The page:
- ( US ) IPA: /æmˈbɪ.ʃən/
- ( uncountable, countable ) Eager or inordinate desire for some object that confers distinction, as preferment, honor, superiority, political power, or literary fame; desire to distinguish one's self from other people .
- ( countable ) An object of an ardent desire .
- A desire, as in ( sense 1 ), for another person to achieve these things .
- ( uncountable ) A personal quality similar to motivation, not necessarily tied to a single goal .
From Middle English ambicion, from Old French ambition, from Latin ambitio ( “ambition, a striving for favor, literally 'a going around', especially of candidates for office in Rome soliciting votes” ), from ambiō ( “I go around, solicit votes” ). See ambient, issue .
ambition ( usually uncountable; plural: ambitions )
Explanation of ambition by Wordnet Dictionary
- Ambition n. [F. ambition, L. ambitio a going around, especially of candidates for office is Rome, to solicit votes ( hence, desire for office or honor ), fr. ambire to go around. See Ambient, Issue.]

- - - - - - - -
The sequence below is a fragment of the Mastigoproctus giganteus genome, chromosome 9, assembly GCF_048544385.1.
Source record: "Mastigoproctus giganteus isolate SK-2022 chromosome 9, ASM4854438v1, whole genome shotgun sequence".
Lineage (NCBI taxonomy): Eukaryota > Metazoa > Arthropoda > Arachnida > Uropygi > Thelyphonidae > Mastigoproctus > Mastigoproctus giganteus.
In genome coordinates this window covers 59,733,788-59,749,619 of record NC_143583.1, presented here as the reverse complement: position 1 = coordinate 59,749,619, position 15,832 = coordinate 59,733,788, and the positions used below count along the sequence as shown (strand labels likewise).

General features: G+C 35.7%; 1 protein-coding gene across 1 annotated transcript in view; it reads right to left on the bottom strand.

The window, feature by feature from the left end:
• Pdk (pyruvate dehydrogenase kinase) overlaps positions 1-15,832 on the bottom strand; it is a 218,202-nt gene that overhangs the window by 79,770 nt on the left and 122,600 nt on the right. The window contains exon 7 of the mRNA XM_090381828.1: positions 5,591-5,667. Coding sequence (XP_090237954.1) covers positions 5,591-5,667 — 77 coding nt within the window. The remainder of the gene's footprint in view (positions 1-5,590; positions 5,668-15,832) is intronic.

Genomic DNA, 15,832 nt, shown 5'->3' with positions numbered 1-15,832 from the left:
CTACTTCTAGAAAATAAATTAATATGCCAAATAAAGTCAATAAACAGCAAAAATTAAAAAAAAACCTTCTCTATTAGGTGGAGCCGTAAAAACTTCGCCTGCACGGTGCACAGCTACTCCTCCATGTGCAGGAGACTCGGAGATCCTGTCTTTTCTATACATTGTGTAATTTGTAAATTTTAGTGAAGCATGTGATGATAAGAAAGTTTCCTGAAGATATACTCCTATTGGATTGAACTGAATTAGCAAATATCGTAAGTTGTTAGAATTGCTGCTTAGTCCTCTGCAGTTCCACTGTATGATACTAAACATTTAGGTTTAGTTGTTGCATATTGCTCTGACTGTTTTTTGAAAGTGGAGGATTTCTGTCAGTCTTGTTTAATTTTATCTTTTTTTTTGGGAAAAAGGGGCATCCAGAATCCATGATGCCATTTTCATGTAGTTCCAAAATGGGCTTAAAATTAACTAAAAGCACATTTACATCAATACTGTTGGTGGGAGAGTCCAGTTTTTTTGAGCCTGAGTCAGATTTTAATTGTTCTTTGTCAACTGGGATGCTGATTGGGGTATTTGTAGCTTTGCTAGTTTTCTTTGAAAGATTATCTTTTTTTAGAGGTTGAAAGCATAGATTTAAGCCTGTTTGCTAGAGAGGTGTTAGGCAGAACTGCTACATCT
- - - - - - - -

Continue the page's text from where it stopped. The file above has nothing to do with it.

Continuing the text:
1. The act of going about to solicit or obtain an office, or any other object of desire; canvassing. [Obs.]
[I] used no ambition to commend my deeds. Milton.
2. An eager, and sometimes an inordinate, desire for preferment, honor, superiority, power, or the attainment of something.
Cromwell, I charge thee, fling a way ambition:
By that sin fell the angels. Shak.
The pitiful ambition of possessing five or six thousand more acres. Burke.
- Ambition, v. t. [Cf. F. ambitionner.] To seek after ambitiously or eagerly; to covet. [R.]
Pausanias, ambitioning the sovereignty of Greece, bargains with Xerxes for his daughter in marriage. Trumbull.
Definition of ambition by GCIDE Dictionary